Fringe returned from a longer-than-planned fall sabbatical last night (thanks to an epic, enjoyable Word Series), and so did Peter Bishop, fully restored to the show’s storytelling following four episodes stranded in the cold margins of reality. It was the same Peter Bishop that we’ve come to know and love during the first three seasons of Fringe — a Peter Bishop who still contained those three seasons of adventures in his head. As such, the prodigal found himself dazed and confused by the reboot history of season 4, populated by new versions of friends and family, loved ones and enemies that are strangers to him, and vise versa, because in this new construction of reality, Peter died when he was a child. “Novation” framed Peter in a provocative way: by labeling him a “paradox” that never should have existed in the version of Fringe we know best (seasons 1-3). Does that mean that the reboot represents “proper” history? Or might this iteration of history be flawed, too? Has Fringe given us “the best of all possible worlds” — or is that world still to come?
The episode may have given us a hint of which direction it’s heading during the closing moments, when an assistant handed a set of blue file folders to Olivia… then did so again a few moments later, as if it was the first time she had done so. It reminded me of the black cat/déjà vu moment in The Matrix. In that film, Morpheus explained that the buggy blip was something that occurred during a system update within the virtual reality prison created by The Machines. A couple recaps ago, we wondered if perhaps the new timeline wasn’t an organic expression of the question “What would happen if Peter never lived?” but a product of design — as if the reboot was a program executed by a computer capable of rendering reality itself. Peter’s inextinguishable existence and Olivia’s blue file/déjà vu moment could be proofs that the software isn’t working like it should, and might be fundamentally corrupt. The charade is starting to shatter…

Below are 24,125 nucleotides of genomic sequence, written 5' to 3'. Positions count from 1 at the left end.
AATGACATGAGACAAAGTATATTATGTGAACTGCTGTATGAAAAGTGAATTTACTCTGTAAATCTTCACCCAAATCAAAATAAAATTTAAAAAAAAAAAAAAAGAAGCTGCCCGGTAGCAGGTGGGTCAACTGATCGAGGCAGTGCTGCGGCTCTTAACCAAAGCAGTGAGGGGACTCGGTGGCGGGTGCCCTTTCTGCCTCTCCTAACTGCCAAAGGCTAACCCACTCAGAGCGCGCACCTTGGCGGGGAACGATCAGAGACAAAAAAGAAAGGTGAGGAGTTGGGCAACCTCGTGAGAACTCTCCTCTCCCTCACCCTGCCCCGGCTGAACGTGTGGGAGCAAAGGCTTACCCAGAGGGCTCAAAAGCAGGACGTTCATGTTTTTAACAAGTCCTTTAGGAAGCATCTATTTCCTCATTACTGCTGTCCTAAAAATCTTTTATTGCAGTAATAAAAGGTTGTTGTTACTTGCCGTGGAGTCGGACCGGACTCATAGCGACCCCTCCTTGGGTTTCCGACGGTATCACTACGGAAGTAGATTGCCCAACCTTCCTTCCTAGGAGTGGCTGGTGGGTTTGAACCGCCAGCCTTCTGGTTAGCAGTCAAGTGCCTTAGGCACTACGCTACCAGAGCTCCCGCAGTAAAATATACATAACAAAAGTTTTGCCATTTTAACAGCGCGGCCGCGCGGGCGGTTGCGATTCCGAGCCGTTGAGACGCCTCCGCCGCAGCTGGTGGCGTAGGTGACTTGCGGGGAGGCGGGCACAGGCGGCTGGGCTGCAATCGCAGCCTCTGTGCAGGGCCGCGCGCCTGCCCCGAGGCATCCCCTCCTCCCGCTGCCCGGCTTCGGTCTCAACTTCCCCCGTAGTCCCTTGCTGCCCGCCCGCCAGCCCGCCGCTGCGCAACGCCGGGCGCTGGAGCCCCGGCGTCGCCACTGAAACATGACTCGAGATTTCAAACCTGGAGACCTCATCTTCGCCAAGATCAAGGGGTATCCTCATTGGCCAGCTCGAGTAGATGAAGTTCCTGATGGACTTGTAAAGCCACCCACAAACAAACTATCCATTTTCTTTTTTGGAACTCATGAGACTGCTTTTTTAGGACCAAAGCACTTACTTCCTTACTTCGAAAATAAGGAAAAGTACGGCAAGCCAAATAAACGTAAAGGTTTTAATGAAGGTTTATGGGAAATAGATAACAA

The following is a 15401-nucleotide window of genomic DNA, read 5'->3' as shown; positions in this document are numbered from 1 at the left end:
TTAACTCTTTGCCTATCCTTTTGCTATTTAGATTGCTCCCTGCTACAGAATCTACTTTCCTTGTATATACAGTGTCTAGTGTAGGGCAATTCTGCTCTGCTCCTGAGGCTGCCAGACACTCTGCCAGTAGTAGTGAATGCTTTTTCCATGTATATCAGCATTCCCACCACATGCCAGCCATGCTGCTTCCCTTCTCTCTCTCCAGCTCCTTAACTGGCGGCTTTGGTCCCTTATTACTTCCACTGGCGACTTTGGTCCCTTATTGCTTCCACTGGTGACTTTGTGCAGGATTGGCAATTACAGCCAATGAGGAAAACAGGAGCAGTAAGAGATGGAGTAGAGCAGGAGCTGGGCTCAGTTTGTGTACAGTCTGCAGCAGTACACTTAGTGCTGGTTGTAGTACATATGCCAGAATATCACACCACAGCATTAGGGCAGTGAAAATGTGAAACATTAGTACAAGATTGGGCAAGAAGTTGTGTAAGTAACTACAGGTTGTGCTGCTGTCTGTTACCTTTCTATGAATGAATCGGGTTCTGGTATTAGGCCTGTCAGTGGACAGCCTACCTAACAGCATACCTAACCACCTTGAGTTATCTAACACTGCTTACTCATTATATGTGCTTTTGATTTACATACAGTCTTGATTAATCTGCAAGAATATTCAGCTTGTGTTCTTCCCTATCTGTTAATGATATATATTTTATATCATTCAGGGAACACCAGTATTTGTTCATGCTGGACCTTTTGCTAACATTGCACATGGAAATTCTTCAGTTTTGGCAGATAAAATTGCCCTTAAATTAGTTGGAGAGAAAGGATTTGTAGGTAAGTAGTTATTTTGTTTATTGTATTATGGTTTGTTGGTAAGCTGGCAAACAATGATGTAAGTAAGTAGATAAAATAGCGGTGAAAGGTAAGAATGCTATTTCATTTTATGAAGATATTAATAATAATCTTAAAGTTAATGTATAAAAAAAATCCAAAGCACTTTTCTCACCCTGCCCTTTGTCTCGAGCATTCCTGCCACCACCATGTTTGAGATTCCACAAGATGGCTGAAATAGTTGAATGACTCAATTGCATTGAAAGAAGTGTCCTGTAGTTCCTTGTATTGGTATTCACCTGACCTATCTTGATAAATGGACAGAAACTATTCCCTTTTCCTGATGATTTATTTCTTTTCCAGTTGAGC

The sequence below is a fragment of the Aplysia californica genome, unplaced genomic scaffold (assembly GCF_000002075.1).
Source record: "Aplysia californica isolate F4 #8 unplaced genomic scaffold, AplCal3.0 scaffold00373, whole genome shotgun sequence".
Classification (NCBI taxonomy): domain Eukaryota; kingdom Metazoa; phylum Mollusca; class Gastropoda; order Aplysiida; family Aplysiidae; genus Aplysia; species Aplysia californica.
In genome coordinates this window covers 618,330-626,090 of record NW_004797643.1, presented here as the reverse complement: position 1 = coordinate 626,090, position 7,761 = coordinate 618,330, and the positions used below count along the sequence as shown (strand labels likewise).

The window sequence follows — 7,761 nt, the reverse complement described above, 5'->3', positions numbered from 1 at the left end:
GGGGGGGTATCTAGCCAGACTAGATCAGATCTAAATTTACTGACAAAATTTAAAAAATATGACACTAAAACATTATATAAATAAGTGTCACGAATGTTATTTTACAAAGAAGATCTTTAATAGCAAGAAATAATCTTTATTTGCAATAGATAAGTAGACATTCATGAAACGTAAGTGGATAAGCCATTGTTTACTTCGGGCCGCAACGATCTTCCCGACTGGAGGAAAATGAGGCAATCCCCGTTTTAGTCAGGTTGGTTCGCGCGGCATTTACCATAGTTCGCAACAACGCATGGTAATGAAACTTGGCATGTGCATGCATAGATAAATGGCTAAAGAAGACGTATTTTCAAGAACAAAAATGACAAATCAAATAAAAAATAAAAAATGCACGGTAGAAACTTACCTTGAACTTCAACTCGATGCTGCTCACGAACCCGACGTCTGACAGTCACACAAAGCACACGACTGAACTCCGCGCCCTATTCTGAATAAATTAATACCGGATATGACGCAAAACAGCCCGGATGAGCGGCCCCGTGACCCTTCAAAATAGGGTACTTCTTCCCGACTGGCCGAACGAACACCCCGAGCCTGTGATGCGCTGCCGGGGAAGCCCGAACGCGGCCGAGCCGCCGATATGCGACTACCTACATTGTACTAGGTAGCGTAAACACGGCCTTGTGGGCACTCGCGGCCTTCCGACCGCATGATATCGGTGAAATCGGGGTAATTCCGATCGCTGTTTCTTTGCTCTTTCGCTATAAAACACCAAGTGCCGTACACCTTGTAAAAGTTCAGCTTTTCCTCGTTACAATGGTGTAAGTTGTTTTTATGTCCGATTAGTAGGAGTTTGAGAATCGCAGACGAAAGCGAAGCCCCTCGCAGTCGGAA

Regardless, as Peter saw it, something went wrong when he activated Walter’s salvation machine last season. (I don’t want to call it a “doomsday machine” anymore, per Peter’s perspective that it was actually built by Future Walter to save both parallel worlds.) Peter’s new quest: To figure out why no one can remember him; to figure out why he still exists if he’s not supposed to exist. Once a paradox, always paradox. Perhaps that’s his role in the multiverse: To serve as The Variable; the chaos bringer that blows up the set order of things — or rather, the radical that blows up our understanding of what we think is the set order of things, so that we can pursue a better, deeper understanding.
Peter’s re-insertion into the mix promises to make for great drama — provided, I think, that you, dear Fringe fanatic, actually give a damn about this new timeline and these “new” versions of Olivia, Walter, Broyles, Astrid, Nina Sharp, and more. I think the show, at present, wants us to feel conflicted. Do I want to see the old version of Fringe history restored? Do I want this new version of Fringe history to flourish? What do I root for? But the only way that conflict can be interesting and entertaining – regardless of which outcome you want — is that you actually feel something for these new edition characters. Because if you don’t give a crap, it could be a tedious slog toward a conclusion that leaves you pissed. Our message boards desire your thoughts on this matter.
While “Novation” had us cheering for Peter’s return, it was the anti-Cheers for the man himself: Nobody knew his name, nobody was glad he came. Bewildered and deeply bothered by Peter’s depth of knowledge about Fringe Division, and unwilling to set Peter free until the stranger proved himself trustworthy, Broyles had Bishop incarcerated within Fringe Division’s high tech Batcave somewhere inside the black rock Federal building in downtown Boston. (I missed being in the Harvard lab, and look forward to Peter’s transfer in the episodes to come.)
NEXT: Though I should walk through the uncanny valley of death, I shall fear no shape-shifter